3What was the C word?Romeo and Juliet is a play about contrasts. These contrasts includeLight and darkNight and dayYoung and oldLove and hateAnd…
4Tragedy and comedy!Think also about the contrasts between illusion and realityAnd the characters:Romeo and MercutioThe nurse and Lady CapuletThe nurse and Mercutio
5Why include comedy in a tragedy? It heightens the contrastIt gives the audience an emotional breakIt diminishes the tension evoked in the tragic scenesIt delights the audienceIt adds varietyWhen integrated with the plot, it can counterpoint & enhance the serious significance
6Does it have a formal name? YES! Comic relief!“the introduction of comic characters, speeches, or scenes in a serious or tragic work, especially in dramas. Comic relief was universal in Elizabethan tragedies.”M.H. Abrams
7Where’s the comedy?Two renowned comic characters in Romeo and Juliet areMercutioThe nurse
8What makes us laugh? Aside Contrasts exaggeration Poking fun Puns Word play
9Bawdy jokes to settle the folks… Gregory: The quarrel is between our masters and us their men.Sampson: ‘Tis all one. I will show myself a tyrant. When I have fought with men, I will be civil with the maids—I will cut off their heads.Gregory: The heads of the maids?Sampson: Ay, the heads of the maids or their maidenheads. Take it in what sense thou wilt.
10And soon after… Sampson: I do bite my thumb, sir. Abram: Do you bite your thumb at us, sir?Sampson: (aside to Gregory) Is the law of our side if I say ay?Gregory: (aside to Sampson) No.Sampson: No, sir, I do not bite my thumb at you, sir; but I bite my thumb, sir.– 51
11Or look at the nurse…She begins with “Even or odd, of all days in the year” (l. 16) and ends with “And, pretty fool, it stinted and said, “Ay.” (l. 57)How many lines? 41!What makes us laugh?
12Romeo’s wit“Give me a torch. I am not for this ambling. Being but heavy, I will bear the light.”
13How pun-ny!Romeo: The game was ne’er so fair, and I’m done* *exhaustedMercutio: Tut! Dun’s the mouse, the constable’s own word! If thou art Dun*, we’ll draw thee from the mire of this sir-reverence love, wherein thou stickest upon to the ears. Come, we burn daylight, ho!* horse’s name in “Dun’s the mire”
14“come, instance, instance” Friar: Our Romeo hath not been in bed tonight.Romeo: The last was true. The sweeter rest was mine.Friar: God pardon sin! Wast thou with Rosaline?
15How does Tybalt trigger comedy? Benvolio: Nay, he will answer the letter’s master [Tybalt], how he dares, being dared.Mercutio: Alas poor Romeo, he is already dead: stabbed with a white wench’s black eye; run through the ear with a love song; the very pin [center] of his heart cleft with the blind bow-boy’s butt-shaft…
16What about Romeo’s entrance? Benvolio: Here comes Romeo! Here comes Romeo!Mercutio: Without his roe, like a dried herring
17And then..Mercutio: …follow me this jest now till thou hast worn out thy pump, that, when the single soul of it is worn, the jest may remain, after the wearing, solely singular.Romeo: O single-soled jest, solely singular for the singleness*!*pun on silliness
18What about getting the goose? Mercutio: I will bite thee by the ear for that jest.Romeo: Nay, good goose, bite not!Mercutio: Thy wit is a very bitter sweeting; it is a most sharp sauce – 82
19Upon the nurse’s arrival… Nurse: My fan, PeterMercutio: Good Peter, to hide her face; for her fan’s the fairer face.Nurse: God ye good morrow, gentlemen.Mercutio: God ye good-den, fair gentlewoman.Nurse: Is it good-den?Meructio: ‘Tis no less…for the bawdy hand of the dial is now upon the prick of noon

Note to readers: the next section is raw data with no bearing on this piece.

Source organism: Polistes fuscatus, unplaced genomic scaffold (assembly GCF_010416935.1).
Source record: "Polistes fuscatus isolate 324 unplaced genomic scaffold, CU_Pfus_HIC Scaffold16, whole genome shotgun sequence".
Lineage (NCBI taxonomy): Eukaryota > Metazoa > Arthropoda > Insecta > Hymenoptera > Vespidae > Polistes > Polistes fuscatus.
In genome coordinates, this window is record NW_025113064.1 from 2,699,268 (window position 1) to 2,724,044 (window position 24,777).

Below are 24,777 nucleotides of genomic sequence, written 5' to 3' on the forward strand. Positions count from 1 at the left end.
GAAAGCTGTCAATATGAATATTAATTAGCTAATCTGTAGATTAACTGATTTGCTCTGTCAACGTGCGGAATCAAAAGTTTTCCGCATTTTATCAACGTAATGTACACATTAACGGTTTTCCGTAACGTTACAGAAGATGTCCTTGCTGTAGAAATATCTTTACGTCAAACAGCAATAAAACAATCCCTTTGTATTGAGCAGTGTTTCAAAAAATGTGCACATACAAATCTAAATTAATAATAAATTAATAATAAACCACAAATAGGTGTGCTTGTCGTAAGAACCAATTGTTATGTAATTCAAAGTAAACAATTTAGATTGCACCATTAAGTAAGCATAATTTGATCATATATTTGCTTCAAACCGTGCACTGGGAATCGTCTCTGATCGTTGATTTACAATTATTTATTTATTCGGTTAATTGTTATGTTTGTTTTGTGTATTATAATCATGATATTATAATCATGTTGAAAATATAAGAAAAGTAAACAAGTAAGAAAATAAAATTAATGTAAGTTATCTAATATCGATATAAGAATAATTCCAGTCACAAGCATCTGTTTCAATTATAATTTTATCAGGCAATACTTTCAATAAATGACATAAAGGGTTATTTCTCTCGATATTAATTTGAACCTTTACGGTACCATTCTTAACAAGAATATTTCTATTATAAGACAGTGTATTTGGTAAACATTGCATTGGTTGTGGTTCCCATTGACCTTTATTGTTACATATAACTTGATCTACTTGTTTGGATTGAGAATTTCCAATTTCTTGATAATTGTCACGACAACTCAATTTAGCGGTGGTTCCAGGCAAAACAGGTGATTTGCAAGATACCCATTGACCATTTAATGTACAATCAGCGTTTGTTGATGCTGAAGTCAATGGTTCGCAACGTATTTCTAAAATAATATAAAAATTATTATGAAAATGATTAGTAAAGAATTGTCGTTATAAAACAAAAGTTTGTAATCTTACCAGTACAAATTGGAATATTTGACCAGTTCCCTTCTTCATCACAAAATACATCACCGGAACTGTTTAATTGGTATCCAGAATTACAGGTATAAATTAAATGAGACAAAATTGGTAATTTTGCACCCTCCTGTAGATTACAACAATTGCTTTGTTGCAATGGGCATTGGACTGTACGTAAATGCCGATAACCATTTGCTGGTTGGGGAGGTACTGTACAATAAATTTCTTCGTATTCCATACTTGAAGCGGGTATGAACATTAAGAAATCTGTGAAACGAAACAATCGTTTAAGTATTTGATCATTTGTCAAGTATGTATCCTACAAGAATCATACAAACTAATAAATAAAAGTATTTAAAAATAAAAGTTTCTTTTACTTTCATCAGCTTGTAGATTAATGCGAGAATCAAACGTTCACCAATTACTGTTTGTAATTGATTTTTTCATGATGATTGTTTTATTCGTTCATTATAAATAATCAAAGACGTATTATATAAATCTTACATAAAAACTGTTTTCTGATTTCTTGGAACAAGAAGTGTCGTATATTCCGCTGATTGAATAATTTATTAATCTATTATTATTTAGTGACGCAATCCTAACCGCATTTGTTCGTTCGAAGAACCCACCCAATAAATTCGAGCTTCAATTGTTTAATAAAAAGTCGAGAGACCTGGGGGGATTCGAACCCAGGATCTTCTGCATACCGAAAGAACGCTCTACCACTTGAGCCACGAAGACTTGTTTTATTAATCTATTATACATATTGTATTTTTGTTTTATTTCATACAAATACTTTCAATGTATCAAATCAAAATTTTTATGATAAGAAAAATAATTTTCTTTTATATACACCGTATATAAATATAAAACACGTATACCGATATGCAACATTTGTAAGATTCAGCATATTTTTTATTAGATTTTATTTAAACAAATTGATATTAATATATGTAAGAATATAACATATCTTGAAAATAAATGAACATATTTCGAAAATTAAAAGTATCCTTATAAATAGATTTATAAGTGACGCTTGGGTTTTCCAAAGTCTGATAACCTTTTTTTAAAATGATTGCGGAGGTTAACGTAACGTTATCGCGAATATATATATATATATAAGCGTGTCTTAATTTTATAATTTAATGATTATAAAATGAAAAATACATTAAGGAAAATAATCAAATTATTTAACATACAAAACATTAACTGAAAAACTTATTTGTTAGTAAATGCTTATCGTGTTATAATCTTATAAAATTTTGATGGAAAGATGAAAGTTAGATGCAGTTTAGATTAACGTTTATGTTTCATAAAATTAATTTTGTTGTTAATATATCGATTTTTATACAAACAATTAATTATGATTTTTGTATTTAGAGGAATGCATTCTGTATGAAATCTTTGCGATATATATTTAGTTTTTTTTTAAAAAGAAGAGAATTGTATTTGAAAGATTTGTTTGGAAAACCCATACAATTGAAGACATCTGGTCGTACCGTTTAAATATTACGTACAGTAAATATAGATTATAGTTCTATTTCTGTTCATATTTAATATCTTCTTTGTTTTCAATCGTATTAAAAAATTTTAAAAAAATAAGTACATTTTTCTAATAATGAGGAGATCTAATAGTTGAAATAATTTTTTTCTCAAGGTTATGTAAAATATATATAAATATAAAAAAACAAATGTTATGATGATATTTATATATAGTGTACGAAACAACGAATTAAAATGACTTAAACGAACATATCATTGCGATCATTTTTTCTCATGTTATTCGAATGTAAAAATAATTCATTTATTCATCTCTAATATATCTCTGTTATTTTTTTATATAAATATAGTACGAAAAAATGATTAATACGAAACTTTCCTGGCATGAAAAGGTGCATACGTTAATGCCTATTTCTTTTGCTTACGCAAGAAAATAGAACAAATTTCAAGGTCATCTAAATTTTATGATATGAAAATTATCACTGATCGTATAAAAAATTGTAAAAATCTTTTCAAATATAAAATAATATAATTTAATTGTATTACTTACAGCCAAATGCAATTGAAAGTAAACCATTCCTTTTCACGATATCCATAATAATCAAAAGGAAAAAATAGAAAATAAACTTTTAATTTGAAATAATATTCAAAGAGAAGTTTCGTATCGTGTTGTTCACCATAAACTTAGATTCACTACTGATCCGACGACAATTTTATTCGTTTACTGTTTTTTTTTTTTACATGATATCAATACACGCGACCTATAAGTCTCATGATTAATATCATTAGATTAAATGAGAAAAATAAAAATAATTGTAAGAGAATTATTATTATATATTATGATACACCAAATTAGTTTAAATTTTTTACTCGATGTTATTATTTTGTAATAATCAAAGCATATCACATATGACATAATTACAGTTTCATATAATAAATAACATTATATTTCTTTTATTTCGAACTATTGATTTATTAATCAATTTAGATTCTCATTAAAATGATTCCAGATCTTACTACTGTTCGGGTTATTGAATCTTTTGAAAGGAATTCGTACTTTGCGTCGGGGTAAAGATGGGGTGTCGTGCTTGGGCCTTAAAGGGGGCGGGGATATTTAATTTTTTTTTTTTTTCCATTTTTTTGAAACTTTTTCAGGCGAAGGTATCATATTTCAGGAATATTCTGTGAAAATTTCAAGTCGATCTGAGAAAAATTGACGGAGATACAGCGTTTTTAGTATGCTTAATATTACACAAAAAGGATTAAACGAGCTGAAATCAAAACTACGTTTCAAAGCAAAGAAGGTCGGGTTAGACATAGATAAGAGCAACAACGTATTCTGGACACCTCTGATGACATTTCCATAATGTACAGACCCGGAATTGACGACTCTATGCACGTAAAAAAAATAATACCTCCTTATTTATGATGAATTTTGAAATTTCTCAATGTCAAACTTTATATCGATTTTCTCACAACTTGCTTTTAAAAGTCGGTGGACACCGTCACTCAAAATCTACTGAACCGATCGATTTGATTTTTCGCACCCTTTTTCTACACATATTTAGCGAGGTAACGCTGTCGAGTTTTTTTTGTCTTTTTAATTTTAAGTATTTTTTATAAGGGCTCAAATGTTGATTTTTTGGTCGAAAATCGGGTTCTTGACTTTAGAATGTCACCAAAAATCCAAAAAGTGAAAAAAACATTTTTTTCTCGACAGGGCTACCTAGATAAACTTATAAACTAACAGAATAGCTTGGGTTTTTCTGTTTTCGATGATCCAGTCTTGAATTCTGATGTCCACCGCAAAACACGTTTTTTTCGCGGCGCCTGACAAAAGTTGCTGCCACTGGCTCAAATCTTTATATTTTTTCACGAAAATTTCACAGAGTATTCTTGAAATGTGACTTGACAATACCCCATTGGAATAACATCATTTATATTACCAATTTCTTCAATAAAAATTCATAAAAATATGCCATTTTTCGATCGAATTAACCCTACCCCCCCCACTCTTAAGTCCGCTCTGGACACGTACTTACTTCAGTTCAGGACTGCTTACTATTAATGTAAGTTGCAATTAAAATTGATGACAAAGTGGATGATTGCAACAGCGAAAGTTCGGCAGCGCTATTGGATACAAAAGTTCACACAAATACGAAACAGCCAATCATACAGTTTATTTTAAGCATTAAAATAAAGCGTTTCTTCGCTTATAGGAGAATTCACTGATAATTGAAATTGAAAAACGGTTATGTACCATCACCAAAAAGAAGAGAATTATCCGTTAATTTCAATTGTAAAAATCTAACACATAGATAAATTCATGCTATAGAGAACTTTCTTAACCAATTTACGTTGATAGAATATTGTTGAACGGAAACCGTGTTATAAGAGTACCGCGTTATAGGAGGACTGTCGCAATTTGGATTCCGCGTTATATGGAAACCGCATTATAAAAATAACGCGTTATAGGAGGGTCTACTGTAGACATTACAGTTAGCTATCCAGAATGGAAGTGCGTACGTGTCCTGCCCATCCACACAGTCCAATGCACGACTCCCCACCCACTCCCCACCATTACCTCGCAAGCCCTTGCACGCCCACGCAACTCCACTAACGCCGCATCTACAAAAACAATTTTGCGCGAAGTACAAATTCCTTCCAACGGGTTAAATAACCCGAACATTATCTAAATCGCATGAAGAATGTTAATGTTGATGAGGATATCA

20Juliet hath her turn, too Juliet: I’ faith, I am sorry that thou art not well. Sweet, sweet, sweet nurse, tell me what says my love?Nurse: Your love says, like an honest gentleman, and a courteous, and a kind, and a handsome, and, I warrant, a virtuous– Where is your mother?…
21Juliet: Where is my mother. Why she is within. Where should she be Juliet: Where is my mother? Why she is within. Where should she be? How oddly thou repliest! “Your love says, like an honest gentleman, ‘Where is your mother?’”
22What about the nurse?Once things turn serious and deadly, she reveals how flat, how static she is.When Juliet begs for help in the situation where she’s supposed to wed Paris, and she’s already married, the nurse suggests bigamy: “I think it best you married with the county.”
23To which spunky Juliet replies, “Well, Thou hast comforted me marvelous much.” 3.5.2The nurse loses her magic and Juliet’s confidence and never regains either.
24Even when danger may be imminent Tybalt: What wouldst thou have with me?Mercutio: Good King of Cats, nothing but one of your nine lives.”
25Where is most of the comedy? Acts 1 and 2.Why?Shakespeare gives us lots of opportunities to mix fun and seriousness – the opening banter; the big party at the Capulets’ home; Mercutio’s banter with other characters; the joy of falling in love (R and J), but…
26Always remember that there is a dark overtone – The families are feudingSword fights (resulting in death) are fairly commonThe prince is so worried that he declares the death sentence on those who break the peace
27Mercutio, our most complex and amusing character, dies in 3.1. Look at his final speeches: ‘tis [his wound] not so deep as a well, nor so wide as a church door, but ‘tis enough, ‘twill serve…Help me to some house, Benvolio, or I shall faint. A plague a’ both your houses!
28With the death of Mercutio, Verona loses its only hope for a peaceful resolution of the conflict. Remember that he is a relative of Prince Escalus, a devoted friend of Romeo, and one who has much wit, sensitivity, and complexity.Mercutio’s death ends the lightness – what follows is dark.
29Thematically?“Laugh as we may, Romeo clearly lives in a world where folly can have serious consequences; and we are no longer confident that the conventions of comedy will save him from those consequences or spare us the pain of seeing him destroyed.” Sylvan Barnet